Wat Doi Suthep is probably Chiang Mai’s best known tourist attraction for both Thai and foreign visitors. This is a temple on a large mountain near Chiang Mai, called Doi Suthep, where you get great views of the city.
Like Wat Phra Gaew (The Golden Temple) inside the Royal Palace in Bangkok, this temple has a central area inside a walled square with various shrines and central chedi (pagoda like structure) covered in gold leaf. You must remove your shoes before you enter this inner temple.
Painted on the inside walls, there is a fantastic mural depicting the story of Hanuman, the monkey god. In Thai mythology Hanuman (a god worshipped by Indian Hindus) was the founder of the Thai nation defeating the enemies of the Thai people and enabling the Thai people to achieve nationhood.
What Wat Doi Suthep is best known for, however, is the magnificent 400 step staircase leading up to the inner temple. Two huge nagas (mythical dragon like serpents) form balustrades on either side of the staircase.
The reward for climbing all these stairs is an unrivalled vantage point over the Chiang Mai valley. Do not worry if think you might have difficulties in tackling this many steps, there is a funicular railway right beside the staircase that takes you right to the top.
Wat Doi Suthep is a place of worship
Wat Doi Suthep is an important place of worship for Thai Buddhists with many of the locals visiting on a Sunday for this reason.
There is no requirement to be a Buddhist to join in the worship and many people of other faiths have adopted aspects of the Buddhist religion into their own beliefs. One of the acts of worship Thai people engage in is walking around the central chedi clockwise 7 times. The custom is to purchase a lotus flower and incense stick (20 THB each) and hold them between your hands in a prayer position whilst you slowly walk around the chedi. After 7 circuits the incense stick is left in the sand buckets which surround the shrine.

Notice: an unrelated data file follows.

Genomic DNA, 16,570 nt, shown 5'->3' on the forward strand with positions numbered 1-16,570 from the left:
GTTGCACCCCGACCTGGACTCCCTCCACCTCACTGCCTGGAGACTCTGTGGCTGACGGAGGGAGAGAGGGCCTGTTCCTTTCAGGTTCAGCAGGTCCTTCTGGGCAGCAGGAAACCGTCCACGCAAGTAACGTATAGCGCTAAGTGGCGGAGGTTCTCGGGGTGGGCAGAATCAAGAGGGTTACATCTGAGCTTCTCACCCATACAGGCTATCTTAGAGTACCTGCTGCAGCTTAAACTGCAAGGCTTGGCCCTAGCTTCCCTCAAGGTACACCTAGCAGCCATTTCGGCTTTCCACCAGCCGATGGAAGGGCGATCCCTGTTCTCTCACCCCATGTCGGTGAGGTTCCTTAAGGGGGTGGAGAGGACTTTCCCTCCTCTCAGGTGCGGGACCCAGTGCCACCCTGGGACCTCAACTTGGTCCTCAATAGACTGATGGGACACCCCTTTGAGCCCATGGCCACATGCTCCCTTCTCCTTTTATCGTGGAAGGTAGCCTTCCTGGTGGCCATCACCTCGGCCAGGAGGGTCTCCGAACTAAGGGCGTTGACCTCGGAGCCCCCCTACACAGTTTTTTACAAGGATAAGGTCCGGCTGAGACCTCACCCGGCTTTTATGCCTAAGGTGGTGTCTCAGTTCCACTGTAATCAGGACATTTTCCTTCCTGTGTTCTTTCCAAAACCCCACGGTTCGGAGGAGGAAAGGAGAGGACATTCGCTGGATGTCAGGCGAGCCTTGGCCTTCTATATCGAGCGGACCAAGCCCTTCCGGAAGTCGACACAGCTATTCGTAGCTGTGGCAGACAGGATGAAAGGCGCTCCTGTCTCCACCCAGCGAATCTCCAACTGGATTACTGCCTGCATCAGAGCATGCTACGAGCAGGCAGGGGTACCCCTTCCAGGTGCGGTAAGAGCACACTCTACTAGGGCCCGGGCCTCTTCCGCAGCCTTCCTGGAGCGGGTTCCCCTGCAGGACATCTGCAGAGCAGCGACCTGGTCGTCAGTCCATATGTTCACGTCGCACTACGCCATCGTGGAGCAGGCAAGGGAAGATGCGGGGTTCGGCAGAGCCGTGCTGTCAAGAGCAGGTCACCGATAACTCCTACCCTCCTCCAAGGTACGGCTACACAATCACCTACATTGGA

Bells along the outer wall
Another act of worship is to ring the bells which surround the outer courtyard. There are 108 of these, a 108 being a significant number in Buddhism (it is the number of different types defilement or ‘sins’ a person can commit, as well as number signifying spiritual completion).
At the entrance/exit way to the outer temple you find a large gong. The challenge is to make the gong ‘sing’ by rubbing the large nipple in the centre of the gong in a circular motion. Do not be tempted to bang this gong – it’s cheating and disrespectful.
Travel To Wat Doi Suthep
Wat Doi Suthep is located about 30 minutes drive north of Chiang Mai in the Doi Suthep National Park. You pass by the zoo on the way, which is about 2 km out of town, and many people combine a visit to the zoo with a trip to Wat Doi Suthep.
The road to Wat Doi Suthep climbs steeply through the mountains with panoramic views over Chiang Mai along the way. There are a number of viewpoints where you can park and take photographs.
Shared songthaew taxi
A songthaew is a converted pick-up with two benches and a metal roof. Red Songthaews ply the route starting at Pratu Chang Phuak (White Elephant Gate), which is one of the four gates to the old city. Pratu Chang Phuak is the East gate. The Songthaews depart when enough customers turn up to fill the car. The cost is 100 to 150 THB per person. Sunday is a good day to catch a shared songthaew as there tends to be more Thai people going up to the Temple to worship and to the zoo on the way.
A private car, or privately rented songthaew, should cost between 400 and 600 THB for the return journey including the cost of stops along the way.